Immersion Stories: Michael Fu #2
"Sudam" is a story written by Michael Fu, a recent participant on our Maharashtra program. It seeks to capture the essence of Michael's time with his village partner, Sudam, and their empathic understanding developed over several days.
It’s currently the evening, rain pours heavily outside but this will not be for long. Monsoon season is near an end and Sudam had only just arrived home, worn from another busy day of getting drenched but with fruitful harvests. However, in the back of his mind, he was unsure if even plentiful crops would sustain him and his family for the upcoming dry season. Sudam heads to the back of his house to clean up, he grabs a bucket and turns the tap for filtered water. A single drop of water drips out of the filter tank. “Guess I’ll use the rainwater then”, he thinks to himself as he grabs a bucket lying around at the back of his yard and pours it over himself. After cleaning up, Sudam heads to his room. A dying candle flickers on his makeshift wooden table, almost as if to symbol the end of plentiful harvests for the year. Despite being a man of ideas, Sudam was never vocal enough to voice his opinion to the greater majority of the community, instead opting to reflect and write his thoughts. And so, Sudam brings forth a notebook and pen, and begins to write.
“These lands were once cultivated by farmers with less access to tools and resources than us. These were our fathers, so too did our forefathers before them. Now with the many advances in the field, we are forgetting the methods our forefathers used, our practices are no longer efficient in comparison to the resources we have at our disposal.
It is nice to have a Monsoon season if at all, the weather provides us with plenty of water to sustain our crop for the duration of the season all round. However, past this season, a lot of the water we had during Monsoon has more or less been consumed during the season as a result of excessive irrigation practices. Such excessive and inefficient use of the water leads to a following dry season with difficult and unfruitful harvests each time.
At the current rate of practice, our income becomes extremely volatile and unreliable during dry season. Even if we were to conserve our own water, the village lacks true deposits which can store water long term and other locals will still uses such a capacity of water that it would only hurt our own income if we did, and I cannot afford this for my land, or for my family.”
A knock on the door is heard, Sudam’s wife quietly comes in, “would you like some chai?”. Sudam quickly closes his notebook and takes a cup, his hardened hands, for many years, have no longer felt the heat of such beverages anymore. “Thanks dear” he replies, as he notices his son, Abishek, stumble towards him and clings to his leg. “No no, daddy is busy”, Sudam’s wife says as he carries Abishek out of the room. Sudam thinks to himself how blessed he is to have a family, “I truly want the best for them”. Sudam once again opens his notebook and returns to writing.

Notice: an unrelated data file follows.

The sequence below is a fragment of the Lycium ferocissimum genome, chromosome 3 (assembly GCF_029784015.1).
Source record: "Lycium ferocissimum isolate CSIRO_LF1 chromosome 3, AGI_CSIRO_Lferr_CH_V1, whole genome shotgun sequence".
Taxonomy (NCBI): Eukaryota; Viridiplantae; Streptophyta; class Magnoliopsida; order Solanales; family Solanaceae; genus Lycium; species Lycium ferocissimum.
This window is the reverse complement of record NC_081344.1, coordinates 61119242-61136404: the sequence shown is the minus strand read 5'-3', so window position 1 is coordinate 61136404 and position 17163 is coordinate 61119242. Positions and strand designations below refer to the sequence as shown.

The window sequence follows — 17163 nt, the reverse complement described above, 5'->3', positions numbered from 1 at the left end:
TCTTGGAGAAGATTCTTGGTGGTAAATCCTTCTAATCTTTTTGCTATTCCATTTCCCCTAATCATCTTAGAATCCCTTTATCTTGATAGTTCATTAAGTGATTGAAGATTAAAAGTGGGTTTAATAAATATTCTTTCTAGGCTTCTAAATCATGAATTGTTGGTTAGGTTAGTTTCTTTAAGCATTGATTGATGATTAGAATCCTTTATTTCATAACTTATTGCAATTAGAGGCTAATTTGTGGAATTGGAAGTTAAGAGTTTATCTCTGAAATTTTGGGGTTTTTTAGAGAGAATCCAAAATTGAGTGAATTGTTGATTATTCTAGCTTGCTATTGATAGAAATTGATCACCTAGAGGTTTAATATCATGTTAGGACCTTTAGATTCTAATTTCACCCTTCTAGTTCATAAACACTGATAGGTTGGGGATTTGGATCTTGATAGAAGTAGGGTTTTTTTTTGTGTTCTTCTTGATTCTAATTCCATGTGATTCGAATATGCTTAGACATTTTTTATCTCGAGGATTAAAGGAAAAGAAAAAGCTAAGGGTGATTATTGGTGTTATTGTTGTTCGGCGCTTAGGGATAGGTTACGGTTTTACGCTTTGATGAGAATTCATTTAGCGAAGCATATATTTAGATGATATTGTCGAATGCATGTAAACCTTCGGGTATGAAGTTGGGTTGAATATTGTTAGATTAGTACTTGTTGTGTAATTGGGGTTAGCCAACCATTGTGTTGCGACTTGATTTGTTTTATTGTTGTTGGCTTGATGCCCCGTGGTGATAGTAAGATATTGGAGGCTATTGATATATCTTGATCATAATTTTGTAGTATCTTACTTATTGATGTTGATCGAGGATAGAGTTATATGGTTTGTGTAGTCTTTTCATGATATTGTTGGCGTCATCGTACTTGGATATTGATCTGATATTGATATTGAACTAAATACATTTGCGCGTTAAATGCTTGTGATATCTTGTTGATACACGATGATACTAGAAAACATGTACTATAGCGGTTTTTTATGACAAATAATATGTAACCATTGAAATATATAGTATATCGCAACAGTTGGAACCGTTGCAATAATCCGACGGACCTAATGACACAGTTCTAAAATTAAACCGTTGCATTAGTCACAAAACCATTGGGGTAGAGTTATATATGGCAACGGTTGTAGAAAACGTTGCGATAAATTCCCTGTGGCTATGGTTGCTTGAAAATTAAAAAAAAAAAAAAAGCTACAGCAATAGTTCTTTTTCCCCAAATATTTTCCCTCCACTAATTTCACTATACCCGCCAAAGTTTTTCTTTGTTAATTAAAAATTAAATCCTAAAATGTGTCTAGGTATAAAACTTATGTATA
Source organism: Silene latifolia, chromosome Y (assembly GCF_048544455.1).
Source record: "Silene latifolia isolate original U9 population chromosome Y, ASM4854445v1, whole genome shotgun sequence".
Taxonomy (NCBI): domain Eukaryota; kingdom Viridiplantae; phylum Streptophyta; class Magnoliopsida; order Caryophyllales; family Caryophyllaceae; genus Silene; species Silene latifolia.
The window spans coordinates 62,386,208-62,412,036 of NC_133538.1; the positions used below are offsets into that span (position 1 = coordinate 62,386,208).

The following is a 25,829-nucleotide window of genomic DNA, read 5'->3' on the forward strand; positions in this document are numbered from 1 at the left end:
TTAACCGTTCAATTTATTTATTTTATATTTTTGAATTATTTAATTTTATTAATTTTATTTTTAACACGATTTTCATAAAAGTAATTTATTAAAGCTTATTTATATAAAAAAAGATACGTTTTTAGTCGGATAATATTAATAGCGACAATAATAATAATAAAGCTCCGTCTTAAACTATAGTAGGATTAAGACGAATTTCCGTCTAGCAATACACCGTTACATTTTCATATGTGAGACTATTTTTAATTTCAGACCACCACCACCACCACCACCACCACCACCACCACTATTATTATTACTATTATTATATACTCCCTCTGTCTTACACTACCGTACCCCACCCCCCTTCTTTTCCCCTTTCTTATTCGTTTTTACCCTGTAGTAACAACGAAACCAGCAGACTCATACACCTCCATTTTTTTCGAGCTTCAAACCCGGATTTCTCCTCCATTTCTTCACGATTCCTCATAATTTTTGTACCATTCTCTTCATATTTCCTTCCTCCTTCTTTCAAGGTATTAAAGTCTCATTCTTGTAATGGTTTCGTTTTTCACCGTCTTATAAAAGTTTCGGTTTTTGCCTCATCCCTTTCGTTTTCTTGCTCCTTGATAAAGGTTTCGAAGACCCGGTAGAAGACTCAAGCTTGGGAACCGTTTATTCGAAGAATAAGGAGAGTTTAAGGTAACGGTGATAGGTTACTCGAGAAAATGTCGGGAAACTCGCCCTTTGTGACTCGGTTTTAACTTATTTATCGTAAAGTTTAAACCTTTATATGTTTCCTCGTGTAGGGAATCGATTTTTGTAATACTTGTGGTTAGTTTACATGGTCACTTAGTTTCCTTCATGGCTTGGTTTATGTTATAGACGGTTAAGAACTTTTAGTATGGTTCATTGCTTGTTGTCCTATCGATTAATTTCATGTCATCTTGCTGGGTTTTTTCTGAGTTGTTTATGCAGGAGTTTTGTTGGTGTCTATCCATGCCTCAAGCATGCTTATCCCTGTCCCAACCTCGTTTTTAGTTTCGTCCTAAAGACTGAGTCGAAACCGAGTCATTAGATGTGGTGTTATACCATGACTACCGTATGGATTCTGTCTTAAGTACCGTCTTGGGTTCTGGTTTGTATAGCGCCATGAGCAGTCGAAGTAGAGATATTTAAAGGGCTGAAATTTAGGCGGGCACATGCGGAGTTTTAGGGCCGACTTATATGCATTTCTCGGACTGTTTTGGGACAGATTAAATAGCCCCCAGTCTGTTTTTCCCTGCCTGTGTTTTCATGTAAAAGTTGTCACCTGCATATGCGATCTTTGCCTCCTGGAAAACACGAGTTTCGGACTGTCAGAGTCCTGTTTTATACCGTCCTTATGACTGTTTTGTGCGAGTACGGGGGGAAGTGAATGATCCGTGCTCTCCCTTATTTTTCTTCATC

“My son, Abishek, 2 years old and still growing. I concern over his health during the dry season. A growing boy of his age requires a nutritious diet and so too, will he require the funds for education when he grows further. We spare as much income as possible during monsoon to ensure we can afford the requirements to sustain our lives, but this will never be easy as it is during dry season, we require a lot of hand-to-mouth practice with our own crops, hindering our own income.
These water scarcity issues could all be rectified if the villagers understood the need to store water and be efficient with the utilisation of water. But even now, there are very few areas to store water and NGO’s have come and gone. Their attempts at assistance appear to be more about hitting quotas rather than being about practicality, assisting us very little in the matter.
I have many ideas, which put into practice, should be able to conserve a lot of water for the seasons ahead. Percolation is a practice I have utmost faith in but is seldom applied by other locals. But without community support, my ideas will never be possible, so I must remain stoic. At best, I can try to influence the youth of the next generation to adopt the values of our fathers, which have been lost in the practices of today. But even as the youth group leader, I find it exceedingly hard to influence todays generation in the practices of fieldwork.
Who knows though, in the future, we may have harvest years with sufficient water year-round, and stable income that does not heavily fluctuate in relation to the season. I’d want nothing more than a stable quality of life for the village, but more importantly, for my family and kids. But in order to achieve this, we need to work as a community and together, we can bring about change.”
Sudam closes his notebook as he looks out the window, night has fallen and the streets are pitch black, electricity must have gone for the night. So, too did the rain stop and will likely be the last heavy rain of the season before the next Monsoon. He breathes a heavy sigh as he walks to the living room, his wife and Abishek are sitting next to a woodfire, Abishek heavily curious about the cinders flying forth with his mum letting him view the fire but not so much as for him to injure himself. The two see Sudam and they both smile at him. Sudam reciprocates the smile, “let’s go to sleep, I’ve got to get up early to fields tomorrow”, he says.